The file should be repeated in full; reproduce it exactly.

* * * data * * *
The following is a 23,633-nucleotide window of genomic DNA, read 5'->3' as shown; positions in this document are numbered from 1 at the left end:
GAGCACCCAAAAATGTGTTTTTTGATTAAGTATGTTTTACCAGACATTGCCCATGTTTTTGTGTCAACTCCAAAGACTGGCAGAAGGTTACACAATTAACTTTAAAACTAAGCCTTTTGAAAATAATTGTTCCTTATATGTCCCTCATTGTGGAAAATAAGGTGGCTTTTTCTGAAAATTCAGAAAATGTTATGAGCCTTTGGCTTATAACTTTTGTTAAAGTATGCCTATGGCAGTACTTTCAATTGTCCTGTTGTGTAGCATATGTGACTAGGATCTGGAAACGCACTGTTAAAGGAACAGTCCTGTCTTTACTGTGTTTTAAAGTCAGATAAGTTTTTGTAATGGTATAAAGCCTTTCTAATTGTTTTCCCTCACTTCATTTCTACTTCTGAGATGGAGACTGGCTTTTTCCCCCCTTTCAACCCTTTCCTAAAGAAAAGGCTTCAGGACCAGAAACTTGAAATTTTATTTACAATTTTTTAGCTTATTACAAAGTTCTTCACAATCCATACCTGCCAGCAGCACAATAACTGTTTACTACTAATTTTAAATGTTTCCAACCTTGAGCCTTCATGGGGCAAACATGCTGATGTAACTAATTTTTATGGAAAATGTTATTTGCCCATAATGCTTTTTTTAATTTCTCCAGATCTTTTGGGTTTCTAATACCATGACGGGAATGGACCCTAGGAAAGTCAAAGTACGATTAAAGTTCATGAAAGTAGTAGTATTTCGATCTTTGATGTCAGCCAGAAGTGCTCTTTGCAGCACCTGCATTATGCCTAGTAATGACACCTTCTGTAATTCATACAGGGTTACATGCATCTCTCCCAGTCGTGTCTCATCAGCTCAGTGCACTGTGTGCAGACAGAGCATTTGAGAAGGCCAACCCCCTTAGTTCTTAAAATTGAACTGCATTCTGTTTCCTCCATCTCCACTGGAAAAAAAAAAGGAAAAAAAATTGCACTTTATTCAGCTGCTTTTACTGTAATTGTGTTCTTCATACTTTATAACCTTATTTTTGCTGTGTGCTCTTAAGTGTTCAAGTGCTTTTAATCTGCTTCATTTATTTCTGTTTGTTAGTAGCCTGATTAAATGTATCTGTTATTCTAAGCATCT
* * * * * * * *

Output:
The following is a 23,633-nucleotide window of genomic DNA, read 5'->3' as shown; positions in this document are numbered from 1 at the left end:
GAGCACCCAAAAATGTGTTTTTTGATTAAGTATGTTTTACCAGACATTGCCCATGTTTTTGTGTCAACTCCAAAGACTGGCAGAAGGTTACACAATTAACTTTAAAACTAAGCCTTTTGAAAATAATTGTTCCTTATATGTCCCTCATTGTGGAAAATAAGGTGGCTTTTTCTGAAAATTCAGAAAATGTTATGAGCCTTTGGCTTATAACTTTTGTTAAAGTATGCCTATGGCAGTACTTTCAATTGTCCTGTTGTGTAGCATATGTGACTAGGATCTGGAAACGCACTGTTAAAGGAACAGTCCTGTCTTTACTGTGTTTTAAAGTCAGATAAGTTTTTGTAATGGTATAAAGCCTTTCTAATTGTTTTCCCTCACTTCATTTCTACTTCTGAGATGGAGACTGGCTTTTTCCCCCCTTTCAACCCTTTCCTAAAGAAAAGGCTTCAGGACCAGAAACTTGAAATTTTATTTACAATTTTTTAGCTTATTACAAAGTTCTTCACAATCCATACCTGCCAGCAGCACAATAACTGTTTACTACTAATTTTAAATGTTTCCAACCTTGAGCCTTCATGGGGCAAACATGCTGATGTAACTAATTTTTATGGAAAATGTTATTTGCCCATAATGCTTTTTTTAATTTCTCCAGATCTTTTGGGTTTCTAATACCATGACGGGAATGGACCCTAGGAAAGTCAAAGTACGATTAAAGTTCATGAAAGTAGTAGTATTTCGATCTTTGATGTCAGCCAGAAGTGCTCTTTGCAGCACCTGCATTATGCCTAGTAATGACACCTTCTGTAATTCATACAGGGTTACATGCATCTCTCCCAGTCGTGTCTCATCAGCTCAGTGCACTGTGTGCAGACAGAGCATTTGAGAAGGCCAACCCCCTTAGTTCTTAAAATTGAACTGCATTCTGTTTCCTCCATCTCCACTGGAAAAAAAAAAGGAAAAAAAATTGCACTTTATTCAGCTGCTTTTACTGTAATTGTGTTCTTCATACTTTATAACCTTATTTTTGCTGTGTGCTCTTAAGTGTTCAAGTGCTTTTAATCTGCTTCATTTATTTCTGTTTGTTAGTAGCCTGATTAAATGTATCTGTTATTCTAAGCATCT